New analysis shows how much the squeeze on budgets affected by inflation and energy prices is hitting the poorest in the UK, with continuing pressures expected in the year.
Until this point, IFS's work has shown that households across all income groups have faced similar rates of inflation.
Official statistics showed Consumer Prices Index, a measure of consumer price inflation, hit 9 percent in April, its highest level since Margaret Thatcher was prime minister 40 years ago.
Energy bills have also soared, with the price cap increasing by £693 ($858) for the typical family in April. Food prices have risen by 6.7 percent, their highest rate since 2011.
For the poorest households, energy costs make up a greater proportion of expenditure than for those earning more. The poorest households spend 11 percent of their total household budget on gas and electricity, compared to 4 percent for the richest households.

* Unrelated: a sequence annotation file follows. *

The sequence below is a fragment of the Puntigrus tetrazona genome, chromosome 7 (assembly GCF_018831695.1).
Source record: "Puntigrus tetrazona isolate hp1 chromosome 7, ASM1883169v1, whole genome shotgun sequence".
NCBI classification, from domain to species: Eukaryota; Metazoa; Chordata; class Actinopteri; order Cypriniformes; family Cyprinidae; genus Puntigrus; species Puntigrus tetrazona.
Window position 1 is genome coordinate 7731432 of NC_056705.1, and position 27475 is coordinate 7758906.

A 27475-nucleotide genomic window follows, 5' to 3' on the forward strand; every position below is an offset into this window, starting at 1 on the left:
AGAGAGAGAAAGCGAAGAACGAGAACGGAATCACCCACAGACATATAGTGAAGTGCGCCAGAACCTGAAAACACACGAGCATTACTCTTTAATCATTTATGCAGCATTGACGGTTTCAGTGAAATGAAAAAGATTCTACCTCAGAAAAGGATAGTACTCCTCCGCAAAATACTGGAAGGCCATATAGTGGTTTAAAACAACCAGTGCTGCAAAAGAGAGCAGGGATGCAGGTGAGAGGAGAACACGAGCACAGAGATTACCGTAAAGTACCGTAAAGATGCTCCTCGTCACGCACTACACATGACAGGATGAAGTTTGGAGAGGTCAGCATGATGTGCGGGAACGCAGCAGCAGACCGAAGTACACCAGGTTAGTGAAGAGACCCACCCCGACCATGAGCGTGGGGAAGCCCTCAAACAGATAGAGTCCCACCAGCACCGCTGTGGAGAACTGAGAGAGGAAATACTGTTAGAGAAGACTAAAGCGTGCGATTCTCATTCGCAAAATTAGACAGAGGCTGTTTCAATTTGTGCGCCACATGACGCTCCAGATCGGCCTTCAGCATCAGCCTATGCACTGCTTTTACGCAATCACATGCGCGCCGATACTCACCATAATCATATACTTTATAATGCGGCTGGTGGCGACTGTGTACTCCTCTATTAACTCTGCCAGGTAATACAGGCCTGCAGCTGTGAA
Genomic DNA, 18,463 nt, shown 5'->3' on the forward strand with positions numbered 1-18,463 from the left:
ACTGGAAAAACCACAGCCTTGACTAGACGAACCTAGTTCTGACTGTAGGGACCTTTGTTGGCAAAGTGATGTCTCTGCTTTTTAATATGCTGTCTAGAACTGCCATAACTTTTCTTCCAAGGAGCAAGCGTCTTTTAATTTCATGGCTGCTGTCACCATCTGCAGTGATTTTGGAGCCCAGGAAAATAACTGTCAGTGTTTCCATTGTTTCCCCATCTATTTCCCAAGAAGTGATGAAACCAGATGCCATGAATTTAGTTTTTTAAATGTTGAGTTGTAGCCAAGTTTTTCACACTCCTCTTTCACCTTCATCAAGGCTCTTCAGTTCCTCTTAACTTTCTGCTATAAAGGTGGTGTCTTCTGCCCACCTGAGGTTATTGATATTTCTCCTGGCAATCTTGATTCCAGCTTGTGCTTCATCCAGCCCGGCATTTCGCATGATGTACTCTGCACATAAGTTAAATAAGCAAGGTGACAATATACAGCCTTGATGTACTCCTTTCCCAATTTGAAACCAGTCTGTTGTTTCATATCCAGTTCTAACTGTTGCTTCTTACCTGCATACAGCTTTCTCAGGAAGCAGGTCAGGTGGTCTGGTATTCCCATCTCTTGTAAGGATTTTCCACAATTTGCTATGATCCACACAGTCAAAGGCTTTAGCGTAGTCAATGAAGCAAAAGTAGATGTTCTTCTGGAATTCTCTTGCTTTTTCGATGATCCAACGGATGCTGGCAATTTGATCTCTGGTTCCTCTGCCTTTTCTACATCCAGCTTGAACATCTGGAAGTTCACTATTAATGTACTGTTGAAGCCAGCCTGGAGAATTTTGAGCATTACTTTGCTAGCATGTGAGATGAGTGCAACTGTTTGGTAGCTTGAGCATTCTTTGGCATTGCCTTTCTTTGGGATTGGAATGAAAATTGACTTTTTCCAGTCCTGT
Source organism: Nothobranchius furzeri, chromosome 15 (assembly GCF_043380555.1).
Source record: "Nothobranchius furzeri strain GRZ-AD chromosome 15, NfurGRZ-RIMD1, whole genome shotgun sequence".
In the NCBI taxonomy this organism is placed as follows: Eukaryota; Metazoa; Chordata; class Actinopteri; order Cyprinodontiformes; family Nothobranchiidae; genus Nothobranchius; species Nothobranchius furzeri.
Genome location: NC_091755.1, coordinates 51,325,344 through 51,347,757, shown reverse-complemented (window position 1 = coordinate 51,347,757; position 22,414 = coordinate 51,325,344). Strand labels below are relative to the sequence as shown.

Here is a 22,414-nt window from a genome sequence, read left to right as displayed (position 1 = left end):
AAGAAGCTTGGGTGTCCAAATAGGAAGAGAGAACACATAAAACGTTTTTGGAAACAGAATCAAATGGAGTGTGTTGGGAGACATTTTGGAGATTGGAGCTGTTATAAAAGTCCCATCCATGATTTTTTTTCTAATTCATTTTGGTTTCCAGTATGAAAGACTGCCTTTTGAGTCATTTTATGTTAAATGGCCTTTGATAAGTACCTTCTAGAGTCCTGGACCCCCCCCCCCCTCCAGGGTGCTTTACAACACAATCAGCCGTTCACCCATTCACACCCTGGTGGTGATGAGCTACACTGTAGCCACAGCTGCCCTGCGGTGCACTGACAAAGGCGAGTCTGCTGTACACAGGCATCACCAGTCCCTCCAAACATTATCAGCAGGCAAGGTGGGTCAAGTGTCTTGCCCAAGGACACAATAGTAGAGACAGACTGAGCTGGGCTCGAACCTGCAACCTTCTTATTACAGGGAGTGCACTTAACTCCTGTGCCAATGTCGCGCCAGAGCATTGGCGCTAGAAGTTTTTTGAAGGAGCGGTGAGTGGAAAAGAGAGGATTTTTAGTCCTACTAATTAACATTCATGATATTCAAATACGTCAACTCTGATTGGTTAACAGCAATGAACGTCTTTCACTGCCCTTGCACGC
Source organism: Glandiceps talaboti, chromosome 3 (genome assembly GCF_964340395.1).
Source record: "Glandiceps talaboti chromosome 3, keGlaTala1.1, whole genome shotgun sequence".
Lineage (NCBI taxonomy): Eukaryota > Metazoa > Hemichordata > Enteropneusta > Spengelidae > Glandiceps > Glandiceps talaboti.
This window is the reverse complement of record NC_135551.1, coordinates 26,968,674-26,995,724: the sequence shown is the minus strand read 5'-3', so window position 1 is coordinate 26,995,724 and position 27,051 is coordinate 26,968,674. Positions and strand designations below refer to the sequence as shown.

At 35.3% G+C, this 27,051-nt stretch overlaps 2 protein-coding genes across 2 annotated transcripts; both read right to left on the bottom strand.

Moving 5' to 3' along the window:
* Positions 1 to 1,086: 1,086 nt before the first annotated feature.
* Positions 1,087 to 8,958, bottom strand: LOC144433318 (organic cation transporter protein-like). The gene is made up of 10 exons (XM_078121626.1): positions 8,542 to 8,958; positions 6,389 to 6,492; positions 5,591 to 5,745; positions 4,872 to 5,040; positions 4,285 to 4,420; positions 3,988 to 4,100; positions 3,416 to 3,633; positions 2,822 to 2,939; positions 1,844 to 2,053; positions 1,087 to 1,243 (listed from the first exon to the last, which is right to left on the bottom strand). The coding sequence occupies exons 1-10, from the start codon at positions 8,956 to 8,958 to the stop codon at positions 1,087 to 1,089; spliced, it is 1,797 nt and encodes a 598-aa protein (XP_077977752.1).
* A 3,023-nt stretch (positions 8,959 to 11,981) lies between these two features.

Commenting on the inflation increase, IFS Research Economist Heidi Karjalainen said, "Because so much of the increase was driven by the increase in the gas and electricity tariff cap, poorer households who spend more of their budgets on gas and electricity, faced an even higher rate of inflation."
Karjalainen said she estimated "that the poorest 10 percent of households faced an inflation rate of 10.9 percent."
"State benefits only increased by 3.1 percent in April. This means big real terms cuts to the living standards of many of the poorest households," she added.
"Continuing pressures, such as the war in Ukraine, are likely to push Ofgem’s October tariff cap, as well as other prices including food prices, even higher later this year. We are likely to be in a prolonged period during which poorer households are facing rates of inflation even higher than the headline figures would suggest," said Karjalainen.
"A few weeks back the Bank of England warned the UK could see double-digit inflation later this year. Today’s data shows poorer households are already living with it," it wrote.